WASHINGTON, D.C.- A dozen leaders—including two former cabinet members, private sector and federal agency CEOs, and nonprofit and service advocates—highlighted the critical role of service in addressing current and future challenges and called for action on the recommendations of the National Commission on Military, National, and Public Service at the Commission’s culminating event on June 25.
The program featured opening remarks from Commission Chairman Joseph J. Heck, interviews with Former Secretary of Defense and Director of the CIA Leon Panetta and Ambassador Susan Rice, and two panel discussions.
Chairman Heck highlighted the need for action given the COVID-19 pandemic and ensuing economic crisis. He noted the positive reception for the Commission’s report in Congress, including the introduction of the Inspired to Serve Act by a bipartisan group of House members, the inclusion of national service proposals in Senate legislation addressing COVID-19, and the addition of other recommends in the FY 2021 National Defense Authorization Act.
In a discussion with CNN’s Michael Smerconish, former Secretary of Defense Leon Panetta cited the need to expand service opportunities for young people and applauded the Commission’s recommendation to expand Selective Service registration to all Americans.
“I believe what the Commission recommended in terms of allowing women to be part of the Selective Service System is right. If they can serve in the military and put their lives on the line, there is no reason why they should not be part of the Selective Service System if we need them in a national emergency,” Panetta said.
Former National Security Advisor and UN Ambassador Susan Rice cited the role of her family in instilling the value of service, going all the way back to her great grandfather, who was a slave who fought in the Union Army. “I want to let everyone who is considering being part of service, please do it - whether military service, government service, public service, or some form of national service. In my experience there is nothing more gratifying or rewarding or meaningful then being able to serve with your countrymen and serve your country.”
Ambassador Rice commended the Commission’s final report, calling it “first-class work,” noting it “provides a roadmap for a Congress and administration that are committed to service to really bring it to fruition.”
In a panel discussing building a culture of service in America, Commissioner Janine Davidson cited how the COVID-19 crisis has been a “wake-up call for public service.”
“The report has recommendations to make the country more prepared and resilient. Like strengthening preparedness for a future public health crisis, natural disasters, and other natural emergencies; more effectively mobilizing the nation during emergencies; and placing critically skilled people and volunteers where they're needed,” Davidson said.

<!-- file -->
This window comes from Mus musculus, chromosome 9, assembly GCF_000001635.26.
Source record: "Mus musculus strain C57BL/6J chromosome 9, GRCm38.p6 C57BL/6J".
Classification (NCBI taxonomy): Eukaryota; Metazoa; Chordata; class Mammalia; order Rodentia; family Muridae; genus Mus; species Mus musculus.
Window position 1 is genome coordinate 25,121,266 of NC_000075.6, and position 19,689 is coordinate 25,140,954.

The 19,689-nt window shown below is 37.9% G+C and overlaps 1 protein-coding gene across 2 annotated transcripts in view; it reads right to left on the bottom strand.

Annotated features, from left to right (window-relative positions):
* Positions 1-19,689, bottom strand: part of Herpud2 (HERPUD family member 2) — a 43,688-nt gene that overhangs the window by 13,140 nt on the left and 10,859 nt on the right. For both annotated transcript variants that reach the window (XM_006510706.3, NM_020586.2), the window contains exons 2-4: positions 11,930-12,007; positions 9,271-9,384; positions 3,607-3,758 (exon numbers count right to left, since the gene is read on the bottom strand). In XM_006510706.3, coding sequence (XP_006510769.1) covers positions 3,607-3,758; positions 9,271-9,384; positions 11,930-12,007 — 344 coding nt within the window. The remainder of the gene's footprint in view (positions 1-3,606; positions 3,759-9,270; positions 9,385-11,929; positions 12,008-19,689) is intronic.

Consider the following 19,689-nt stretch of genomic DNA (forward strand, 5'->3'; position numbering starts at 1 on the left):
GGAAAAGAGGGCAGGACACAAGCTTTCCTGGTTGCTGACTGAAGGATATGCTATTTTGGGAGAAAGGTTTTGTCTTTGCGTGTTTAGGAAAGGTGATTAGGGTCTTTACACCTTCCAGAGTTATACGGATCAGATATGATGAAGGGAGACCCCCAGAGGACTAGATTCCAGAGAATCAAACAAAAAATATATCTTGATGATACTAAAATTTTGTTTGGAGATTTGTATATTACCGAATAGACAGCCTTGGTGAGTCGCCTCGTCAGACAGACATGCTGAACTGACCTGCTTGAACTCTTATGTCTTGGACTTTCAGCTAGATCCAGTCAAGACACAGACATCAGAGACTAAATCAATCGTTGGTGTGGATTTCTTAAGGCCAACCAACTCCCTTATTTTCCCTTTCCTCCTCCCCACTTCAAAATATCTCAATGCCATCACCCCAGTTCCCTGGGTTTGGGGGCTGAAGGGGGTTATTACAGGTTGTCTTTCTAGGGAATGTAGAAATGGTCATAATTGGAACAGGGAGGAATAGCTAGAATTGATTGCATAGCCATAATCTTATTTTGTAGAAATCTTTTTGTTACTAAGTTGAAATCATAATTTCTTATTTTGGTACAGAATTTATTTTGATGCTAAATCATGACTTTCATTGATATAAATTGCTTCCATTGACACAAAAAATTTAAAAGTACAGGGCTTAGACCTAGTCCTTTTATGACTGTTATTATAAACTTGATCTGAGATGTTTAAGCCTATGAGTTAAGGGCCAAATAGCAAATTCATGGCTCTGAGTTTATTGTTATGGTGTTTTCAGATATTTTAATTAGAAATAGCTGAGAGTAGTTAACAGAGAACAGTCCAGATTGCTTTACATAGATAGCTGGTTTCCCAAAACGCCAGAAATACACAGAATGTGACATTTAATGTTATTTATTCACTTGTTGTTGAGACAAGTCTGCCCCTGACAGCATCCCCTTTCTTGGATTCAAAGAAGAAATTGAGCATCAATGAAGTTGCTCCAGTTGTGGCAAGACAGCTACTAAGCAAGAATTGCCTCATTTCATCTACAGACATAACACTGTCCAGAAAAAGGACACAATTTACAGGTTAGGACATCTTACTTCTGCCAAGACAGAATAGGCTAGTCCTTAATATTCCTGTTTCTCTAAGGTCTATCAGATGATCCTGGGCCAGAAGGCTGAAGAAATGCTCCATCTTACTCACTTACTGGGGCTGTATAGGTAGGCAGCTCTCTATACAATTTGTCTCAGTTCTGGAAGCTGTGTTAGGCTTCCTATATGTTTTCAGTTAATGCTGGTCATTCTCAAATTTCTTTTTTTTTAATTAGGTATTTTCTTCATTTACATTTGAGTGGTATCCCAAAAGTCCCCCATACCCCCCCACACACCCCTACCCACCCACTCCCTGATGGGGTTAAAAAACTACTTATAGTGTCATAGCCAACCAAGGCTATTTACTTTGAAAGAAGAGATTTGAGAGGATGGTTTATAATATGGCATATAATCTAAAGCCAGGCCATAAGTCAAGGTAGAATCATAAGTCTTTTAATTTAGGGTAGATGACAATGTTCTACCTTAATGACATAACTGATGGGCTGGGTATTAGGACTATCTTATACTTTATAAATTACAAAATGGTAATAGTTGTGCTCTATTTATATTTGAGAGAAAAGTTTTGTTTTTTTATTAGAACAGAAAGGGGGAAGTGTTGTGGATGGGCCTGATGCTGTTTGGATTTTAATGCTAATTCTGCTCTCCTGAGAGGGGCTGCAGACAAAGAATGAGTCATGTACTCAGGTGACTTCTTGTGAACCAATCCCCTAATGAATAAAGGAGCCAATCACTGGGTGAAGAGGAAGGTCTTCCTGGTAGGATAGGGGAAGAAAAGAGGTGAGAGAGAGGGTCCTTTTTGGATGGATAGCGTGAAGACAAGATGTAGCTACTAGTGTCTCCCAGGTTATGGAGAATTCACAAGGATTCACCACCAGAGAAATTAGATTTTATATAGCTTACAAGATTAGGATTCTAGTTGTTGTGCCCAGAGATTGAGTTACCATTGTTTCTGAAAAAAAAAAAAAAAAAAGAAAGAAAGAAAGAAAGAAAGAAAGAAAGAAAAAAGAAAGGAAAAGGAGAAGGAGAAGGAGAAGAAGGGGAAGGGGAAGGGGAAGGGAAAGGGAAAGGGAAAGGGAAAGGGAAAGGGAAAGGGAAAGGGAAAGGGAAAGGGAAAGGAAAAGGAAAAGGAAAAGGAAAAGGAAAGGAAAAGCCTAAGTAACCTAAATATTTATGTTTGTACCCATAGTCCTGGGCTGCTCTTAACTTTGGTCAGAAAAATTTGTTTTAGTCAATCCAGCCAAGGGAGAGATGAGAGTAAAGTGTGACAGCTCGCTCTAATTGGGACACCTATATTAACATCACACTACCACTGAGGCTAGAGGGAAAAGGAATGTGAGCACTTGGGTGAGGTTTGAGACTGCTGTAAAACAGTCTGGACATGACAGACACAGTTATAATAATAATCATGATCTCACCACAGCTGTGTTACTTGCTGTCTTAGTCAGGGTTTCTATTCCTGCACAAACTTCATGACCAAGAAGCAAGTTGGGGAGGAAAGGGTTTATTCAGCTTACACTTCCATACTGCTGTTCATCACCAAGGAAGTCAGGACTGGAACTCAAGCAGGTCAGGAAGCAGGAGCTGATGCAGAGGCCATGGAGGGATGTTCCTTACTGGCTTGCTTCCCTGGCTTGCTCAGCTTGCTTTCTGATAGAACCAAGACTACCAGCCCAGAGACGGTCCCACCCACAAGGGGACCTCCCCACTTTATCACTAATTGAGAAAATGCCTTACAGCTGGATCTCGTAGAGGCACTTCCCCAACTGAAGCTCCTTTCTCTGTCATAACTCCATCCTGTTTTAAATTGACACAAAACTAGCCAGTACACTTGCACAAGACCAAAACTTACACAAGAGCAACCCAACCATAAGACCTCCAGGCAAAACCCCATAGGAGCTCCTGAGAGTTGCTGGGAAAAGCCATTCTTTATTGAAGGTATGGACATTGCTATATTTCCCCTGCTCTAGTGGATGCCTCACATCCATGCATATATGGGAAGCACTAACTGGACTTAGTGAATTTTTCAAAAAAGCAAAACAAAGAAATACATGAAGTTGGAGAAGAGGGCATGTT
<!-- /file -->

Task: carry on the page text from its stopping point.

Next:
The second panel focused on tactical ways to carry the Commission’s recommendations forward.
Corporation for National and Community Service CEO Barbara Stewart pointed out how national service programs have quickly pivoted to respond to COVID-19, including innovative partnerships to support contact tracing. Max Stier, President and CEO of the Partnership for Public Service, also highlighted the need for new approaches, saying “innovation is fundamental.”
“This is a moment in which we are seeing great change in our government. One of the things we're looking at is can we harvest innovations that are taking place now [during the pandemic] so that we can advocate to make those the normal practice going forward,” Stier said.
The National Commission on Military, National, and Public Service, created in 2017, is the first entity in history charged with conducting comprehensive and holistic review of all forms of service. After two and a half years of research, public hearings, and conversations with Americans across the country, the bipartisan 11-member Commission released its final report, Inspired to Serve, to the Congress, the President, and the American people in March. With 164 recommendations, the report provides a bold vision and comprehensive plan to reform selective service and strengthen all forms of service to address critical national security and domestic needs, invigorate civil society, and strengthen American democracy.
“Although this is our culminating event, and the Commission is winding down, the path forward for service must continue,” said Chairman Joseph Heck. “We call on Congress and the President to invest in the American people and the security of the nation by taking action. But we also call on all of you. To carry the charge forward to build on America spirit of service to nurture promote and expand a culture of service. This is vital to securing the nation's future.”
The Commission’s work will conclude in September 2020.